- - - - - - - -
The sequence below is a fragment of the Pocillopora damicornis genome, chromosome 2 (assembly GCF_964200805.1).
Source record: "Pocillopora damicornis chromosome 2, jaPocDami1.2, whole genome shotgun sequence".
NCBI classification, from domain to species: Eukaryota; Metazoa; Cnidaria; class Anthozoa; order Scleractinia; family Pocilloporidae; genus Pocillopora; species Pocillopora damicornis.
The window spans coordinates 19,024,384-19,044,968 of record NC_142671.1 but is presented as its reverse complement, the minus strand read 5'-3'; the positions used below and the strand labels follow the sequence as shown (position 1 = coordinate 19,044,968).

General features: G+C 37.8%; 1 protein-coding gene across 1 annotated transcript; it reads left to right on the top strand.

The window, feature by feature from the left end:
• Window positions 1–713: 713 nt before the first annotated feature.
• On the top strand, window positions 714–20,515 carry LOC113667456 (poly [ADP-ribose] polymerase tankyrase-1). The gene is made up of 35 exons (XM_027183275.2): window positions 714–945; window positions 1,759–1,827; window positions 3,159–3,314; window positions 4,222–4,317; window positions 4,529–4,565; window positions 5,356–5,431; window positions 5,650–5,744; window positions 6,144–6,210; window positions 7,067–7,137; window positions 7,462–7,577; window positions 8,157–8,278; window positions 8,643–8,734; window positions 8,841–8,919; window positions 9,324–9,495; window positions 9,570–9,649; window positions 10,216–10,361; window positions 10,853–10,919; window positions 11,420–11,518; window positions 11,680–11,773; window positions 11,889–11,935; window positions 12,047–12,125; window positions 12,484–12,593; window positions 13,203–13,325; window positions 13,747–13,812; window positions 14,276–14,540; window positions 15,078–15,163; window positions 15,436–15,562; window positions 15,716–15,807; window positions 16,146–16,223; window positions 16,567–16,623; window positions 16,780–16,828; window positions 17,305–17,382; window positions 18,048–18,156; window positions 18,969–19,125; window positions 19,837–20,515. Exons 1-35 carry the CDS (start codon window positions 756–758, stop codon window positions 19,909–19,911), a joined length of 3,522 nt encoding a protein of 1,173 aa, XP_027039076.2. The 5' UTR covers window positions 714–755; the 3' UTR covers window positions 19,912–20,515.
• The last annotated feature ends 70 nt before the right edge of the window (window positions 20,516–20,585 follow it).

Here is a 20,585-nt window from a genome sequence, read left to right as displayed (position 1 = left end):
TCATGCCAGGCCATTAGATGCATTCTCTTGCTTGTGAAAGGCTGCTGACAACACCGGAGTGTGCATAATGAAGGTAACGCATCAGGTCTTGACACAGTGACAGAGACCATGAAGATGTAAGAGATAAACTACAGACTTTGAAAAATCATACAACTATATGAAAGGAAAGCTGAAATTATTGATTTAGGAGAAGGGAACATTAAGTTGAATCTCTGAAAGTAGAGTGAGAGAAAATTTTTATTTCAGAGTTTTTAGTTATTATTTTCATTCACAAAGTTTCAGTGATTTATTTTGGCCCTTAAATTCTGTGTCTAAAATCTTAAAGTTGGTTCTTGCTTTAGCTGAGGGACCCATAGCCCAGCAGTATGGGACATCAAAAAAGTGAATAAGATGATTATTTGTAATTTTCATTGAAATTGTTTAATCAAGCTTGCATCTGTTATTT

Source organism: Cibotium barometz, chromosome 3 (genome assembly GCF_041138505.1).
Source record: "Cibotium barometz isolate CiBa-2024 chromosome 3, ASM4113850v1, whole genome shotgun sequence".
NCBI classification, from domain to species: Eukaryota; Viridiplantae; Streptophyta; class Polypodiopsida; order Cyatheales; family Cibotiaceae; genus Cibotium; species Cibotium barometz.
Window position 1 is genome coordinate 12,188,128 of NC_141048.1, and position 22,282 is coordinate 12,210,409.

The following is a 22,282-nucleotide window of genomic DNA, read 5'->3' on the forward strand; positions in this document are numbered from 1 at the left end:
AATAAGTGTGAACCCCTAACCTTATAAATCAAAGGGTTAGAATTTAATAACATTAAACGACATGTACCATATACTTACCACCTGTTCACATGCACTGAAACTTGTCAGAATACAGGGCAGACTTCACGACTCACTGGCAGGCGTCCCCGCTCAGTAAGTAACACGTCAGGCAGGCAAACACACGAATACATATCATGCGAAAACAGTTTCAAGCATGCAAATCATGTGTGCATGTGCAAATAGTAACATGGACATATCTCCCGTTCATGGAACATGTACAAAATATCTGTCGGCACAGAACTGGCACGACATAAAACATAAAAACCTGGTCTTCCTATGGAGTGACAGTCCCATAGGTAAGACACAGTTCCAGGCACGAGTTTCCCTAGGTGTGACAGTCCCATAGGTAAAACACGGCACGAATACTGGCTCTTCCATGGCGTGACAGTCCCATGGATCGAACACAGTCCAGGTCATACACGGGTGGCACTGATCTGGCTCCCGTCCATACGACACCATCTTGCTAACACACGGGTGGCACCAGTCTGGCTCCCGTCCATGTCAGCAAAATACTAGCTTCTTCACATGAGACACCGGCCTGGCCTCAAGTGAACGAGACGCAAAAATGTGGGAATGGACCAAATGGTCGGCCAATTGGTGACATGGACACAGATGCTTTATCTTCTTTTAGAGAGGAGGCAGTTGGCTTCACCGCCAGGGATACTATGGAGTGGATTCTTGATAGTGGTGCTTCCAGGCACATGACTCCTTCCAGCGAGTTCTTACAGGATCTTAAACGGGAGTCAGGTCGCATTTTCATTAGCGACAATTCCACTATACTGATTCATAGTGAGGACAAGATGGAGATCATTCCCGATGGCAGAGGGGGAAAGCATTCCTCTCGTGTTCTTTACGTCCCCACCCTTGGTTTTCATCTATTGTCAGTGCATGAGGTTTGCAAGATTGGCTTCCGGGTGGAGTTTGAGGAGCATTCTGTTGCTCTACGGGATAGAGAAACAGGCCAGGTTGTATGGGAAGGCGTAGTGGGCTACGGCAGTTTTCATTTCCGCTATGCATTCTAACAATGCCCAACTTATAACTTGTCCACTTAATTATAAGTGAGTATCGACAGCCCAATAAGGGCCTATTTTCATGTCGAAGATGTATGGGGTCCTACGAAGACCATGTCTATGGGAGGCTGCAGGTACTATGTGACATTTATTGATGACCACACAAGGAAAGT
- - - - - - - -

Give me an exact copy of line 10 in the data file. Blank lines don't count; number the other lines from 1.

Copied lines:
Here is a 20,585-nt window from a genome sequence, read left to right as displayed (position 1 = left end):